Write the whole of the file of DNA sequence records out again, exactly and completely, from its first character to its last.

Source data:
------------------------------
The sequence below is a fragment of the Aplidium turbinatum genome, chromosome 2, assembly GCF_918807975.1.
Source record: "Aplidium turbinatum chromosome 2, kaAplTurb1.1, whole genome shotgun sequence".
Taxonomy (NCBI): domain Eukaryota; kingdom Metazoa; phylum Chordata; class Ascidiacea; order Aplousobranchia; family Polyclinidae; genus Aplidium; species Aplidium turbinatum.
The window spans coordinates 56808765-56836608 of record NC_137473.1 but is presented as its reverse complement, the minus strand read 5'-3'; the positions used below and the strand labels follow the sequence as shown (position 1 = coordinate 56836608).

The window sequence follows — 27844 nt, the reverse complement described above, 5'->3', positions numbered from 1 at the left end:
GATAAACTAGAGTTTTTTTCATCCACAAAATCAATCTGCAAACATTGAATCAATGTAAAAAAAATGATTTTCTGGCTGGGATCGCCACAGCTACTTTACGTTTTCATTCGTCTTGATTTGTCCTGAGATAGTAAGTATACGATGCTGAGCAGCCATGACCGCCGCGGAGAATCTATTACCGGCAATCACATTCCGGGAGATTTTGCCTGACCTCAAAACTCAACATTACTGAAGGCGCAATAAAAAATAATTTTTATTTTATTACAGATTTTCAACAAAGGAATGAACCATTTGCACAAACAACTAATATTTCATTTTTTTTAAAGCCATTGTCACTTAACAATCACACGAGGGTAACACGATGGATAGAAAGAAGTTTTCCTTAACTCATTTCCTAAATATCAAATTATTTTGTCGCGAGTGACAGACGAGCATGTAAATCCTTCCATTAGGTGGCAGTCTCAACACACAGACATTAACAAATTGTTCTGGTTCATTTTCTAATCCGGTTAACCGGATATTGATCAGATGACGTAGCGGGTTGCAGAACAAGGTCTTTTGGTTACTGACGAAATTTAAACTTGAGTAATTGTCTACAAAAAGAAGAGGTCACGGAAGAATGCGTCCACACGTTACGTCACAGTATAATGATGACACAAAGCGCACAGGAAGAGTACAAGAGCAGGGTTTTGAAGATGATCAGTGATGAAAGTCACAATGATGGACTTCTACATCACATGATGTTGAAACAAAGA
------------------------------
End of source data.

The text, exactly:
The sequence below is a fragment of the Aplidium turbinatum genome, chromosome 2, assembly GCF_918807975.1.
Source record: "Aplidium turbinatum chromosome 2, kaAplTurb1.1, whole genome shotgun sequence".
Taxonomy (NCBI): domain Eukaryota; kingdom Metazoa; phylum Chordata; class Ascidiacea; order Aplousobranchia; family Polyclinidae; genus Aplidium; species Aplidium turbinatum.
The window spans coordinates 56808765-56836608 of record NC_137473.1 but is presented as its reverse complement, the minus strand read 5'-3'; the positions used below and the strand labels follow the sequence as shown (position 1 = coordinate 56836608).

The window sequence follows — 27844 nt, the reverse complement described above, 5'->3', positions numbered from 1 at the left end:
GATAAACTAGAGTTTTTTTCATCCACAAAATCAATCTGCAAACATTGAATCAATGTAAAAAAAATGATTTTCTGGCTGGGATCGCCACAGCTACTTTACGTTTTCATTCGTCTTGATTTGTCCTGAGATAGTAAGTATACGATGCTGAGCAGCCATGACCGCCGCGGAGAATCTATTACCGGCAATCACATTCCGGGAGATTTTGCCTGACCTCAAAACTCAACATTACTGAAGGCGCAATAAAAAATAATTTTTATTTTATTACAGATTTTCAACAAAGGAATGAACCATTTGCACAAACAACTAATATTTCATTTTTTTTAAAGCCATTGTCACTTAACAATCACACGAGGGTAACACGATGGATAGAAAGAAGTTTTCCTTAACTCATTTCCTAAATATCAAATTATTTTGTCGCGAGTGACAGACGAGCATGTAAATCCTTCCATTAGGTGGCAGTCTCAACACACAGACATTAACAAATTGTTCTGGTTCATTTTCTAATCCGGTTAACCGGATATTGATCAGATGACGTAGCGGGTTGCAGAACAAGGTCTTTTGGTTACTGACGAAATTTAAACTTGAGTAATTGTCTACAAAAAGAAGAGGTCACGGAAGAATGCGTCCACACGTTACGTCACAGTATAATGATGACACAAAGCGCACAGGAAGAGTACAAGAGCAGGGTTTTGAAGATGATCAGTGATGAAAGTCACAATGATGGACTTCTACATCACATGATGTTGAAACAAAGA